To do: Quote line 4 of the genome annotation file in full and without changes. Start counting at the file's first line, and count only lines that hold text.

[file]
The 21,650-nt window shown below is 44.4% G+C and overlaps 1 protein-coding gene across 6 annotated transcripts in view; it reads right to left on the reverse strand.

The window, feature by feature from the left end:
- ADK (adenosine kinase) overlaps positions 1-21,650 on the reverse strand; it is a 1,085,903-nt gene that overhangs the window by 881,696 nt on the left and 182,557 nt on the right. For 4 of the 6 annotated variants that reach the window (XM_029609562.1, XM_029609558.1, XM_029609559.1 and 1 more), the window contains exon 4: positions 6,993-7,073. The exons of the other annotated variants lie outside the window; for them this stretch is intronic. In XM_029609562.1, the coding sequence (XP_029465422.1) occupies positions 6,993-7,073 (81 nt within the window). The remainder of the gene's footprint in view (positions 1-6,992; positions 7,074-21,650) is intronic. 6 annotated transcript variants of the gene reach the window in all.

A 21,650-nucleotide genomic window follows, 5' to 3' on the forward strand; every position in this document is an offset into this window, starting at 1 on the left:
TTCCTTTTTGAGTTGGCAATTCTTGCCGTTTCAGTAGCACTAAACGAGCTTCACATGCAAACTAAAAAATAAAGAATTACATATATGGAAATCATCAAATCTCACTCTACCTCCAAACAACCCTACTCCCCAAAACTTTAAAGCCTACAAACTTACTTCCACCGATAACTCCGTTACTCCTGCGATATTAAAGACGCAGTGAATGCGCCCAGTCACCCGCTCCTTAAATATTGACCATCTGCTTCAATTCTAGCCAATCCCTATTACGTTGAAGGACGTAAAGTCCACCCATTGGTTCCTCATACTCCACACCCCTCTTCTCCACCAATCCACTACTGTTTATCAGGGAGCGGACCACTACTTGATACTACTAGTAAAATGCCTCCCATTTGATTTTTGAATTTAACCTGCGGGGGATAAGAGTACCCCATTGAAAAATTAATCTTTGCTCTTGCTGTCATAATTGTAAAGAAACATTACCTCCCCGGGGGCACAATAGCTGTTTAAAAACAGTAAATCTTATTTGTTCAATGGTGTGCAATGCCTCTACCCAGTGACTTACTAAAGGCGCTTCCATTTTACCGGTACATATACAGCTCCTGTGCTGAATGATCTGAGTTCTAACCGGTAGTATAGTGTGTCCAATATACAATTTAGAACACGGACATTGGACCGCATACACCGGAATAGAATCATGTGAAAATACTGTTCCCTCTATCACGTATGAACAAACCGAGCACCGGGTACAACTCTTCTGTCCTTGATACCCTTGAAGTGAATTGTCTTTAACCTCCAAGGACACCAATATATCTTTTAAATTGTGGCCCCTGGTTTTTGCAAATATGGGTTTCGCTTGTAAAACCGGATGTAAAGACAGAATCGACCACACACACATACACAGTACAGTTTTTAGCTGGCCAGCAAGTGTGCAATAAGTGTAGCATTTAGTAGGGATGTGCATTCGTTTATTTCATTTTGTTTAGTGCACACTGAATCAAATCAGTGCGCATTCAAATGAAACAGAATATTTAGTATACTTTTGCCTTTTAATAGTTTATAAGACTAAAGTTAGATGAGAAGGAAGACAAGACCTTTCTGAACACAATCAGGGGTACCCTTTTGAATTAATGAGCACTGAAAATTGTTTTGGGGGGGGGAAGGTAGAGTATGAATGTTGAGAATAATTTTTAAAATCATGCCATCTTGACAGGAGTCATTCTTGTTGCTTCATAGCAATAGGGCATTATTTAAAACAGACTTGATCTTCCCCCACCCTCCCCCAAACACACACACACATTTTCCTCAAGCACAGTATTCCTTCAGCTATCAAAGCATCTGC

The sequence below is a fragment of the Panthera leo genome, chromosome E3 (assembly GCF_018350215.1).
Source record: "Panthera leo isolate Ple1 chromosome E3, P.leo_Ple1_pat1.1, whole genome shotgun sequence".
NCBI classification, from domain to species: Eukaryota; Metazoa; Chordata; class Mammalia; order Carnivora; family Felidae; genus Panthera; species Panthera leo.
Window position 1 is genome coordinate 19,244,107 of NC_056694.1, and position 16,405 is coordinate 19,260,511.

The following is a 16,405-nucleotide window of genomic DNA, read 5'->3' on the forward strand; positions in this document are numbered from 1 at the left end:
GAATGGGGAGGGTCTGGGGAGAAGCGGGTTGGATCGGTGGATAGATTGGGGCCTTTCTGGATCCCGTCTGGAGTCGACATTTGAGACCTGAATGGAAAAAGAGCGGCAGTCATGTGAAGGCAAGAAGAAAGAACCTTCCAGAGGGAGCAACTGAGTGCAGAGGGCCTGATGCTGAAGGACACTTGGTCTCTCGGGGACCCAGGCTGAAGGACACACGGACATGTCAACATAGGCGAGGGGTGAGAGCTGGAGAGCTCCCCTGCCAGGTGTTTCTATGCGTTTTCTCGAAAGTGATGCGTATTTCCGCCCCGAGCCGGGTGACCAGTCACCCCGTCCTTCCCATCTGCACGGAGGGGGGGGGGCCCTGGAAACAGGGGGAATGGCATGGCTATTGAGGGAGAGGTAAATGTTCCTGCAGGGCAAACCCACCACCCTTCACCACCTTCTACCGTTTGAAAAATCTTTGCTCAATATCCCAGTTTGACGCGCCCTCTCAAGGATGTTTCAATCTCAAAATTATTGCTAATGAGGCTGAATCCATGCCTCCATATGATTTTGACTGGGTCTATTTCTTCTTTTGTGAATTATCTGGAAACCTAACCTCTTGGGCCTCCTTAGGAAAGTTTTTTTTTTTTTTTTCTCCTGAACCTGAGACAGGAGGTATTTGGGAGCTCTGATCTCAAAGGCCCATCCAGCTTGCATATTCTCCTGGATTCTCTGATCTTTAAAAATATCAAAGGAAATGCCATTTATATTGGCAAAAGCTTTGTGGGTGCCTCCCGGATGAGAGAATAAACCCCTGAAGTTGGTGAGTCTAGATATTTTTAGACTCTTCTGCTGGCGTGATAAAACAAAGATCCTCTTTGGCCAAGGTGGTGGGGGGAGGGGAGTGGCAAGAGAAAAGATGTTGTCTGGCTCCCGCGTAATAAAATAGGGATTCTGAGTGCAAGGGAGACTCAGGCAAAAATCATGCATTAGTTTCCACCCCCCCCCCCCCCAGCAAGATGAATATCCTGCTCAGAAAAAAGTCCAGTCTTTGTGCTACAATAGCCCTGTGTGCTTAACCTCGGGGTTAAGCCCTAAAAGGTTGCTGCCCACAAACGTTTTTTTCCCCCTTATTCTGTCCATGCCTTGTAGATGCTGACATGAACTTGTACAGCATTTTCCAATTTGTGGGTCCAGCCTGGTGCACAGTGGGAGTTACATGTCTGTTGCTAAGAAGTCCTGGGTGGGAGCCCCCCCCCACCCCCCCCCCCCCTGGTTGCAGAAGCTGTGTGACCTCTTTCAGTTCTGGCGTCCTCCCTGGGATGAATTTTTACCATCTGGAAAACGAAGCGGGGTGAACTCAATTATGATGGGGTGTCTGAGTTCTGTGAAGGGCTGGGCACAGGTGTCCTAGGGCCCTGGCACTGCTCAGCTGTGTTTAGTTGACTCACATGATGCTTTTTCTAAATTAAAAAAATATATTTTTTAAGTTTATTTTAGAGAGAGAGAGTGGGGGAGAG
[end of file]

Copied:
A 21,650-nucleotide genomic window follows, 5' to 3' on the forward strand; every position in this document is an offset into this window, starting at 1 on the left: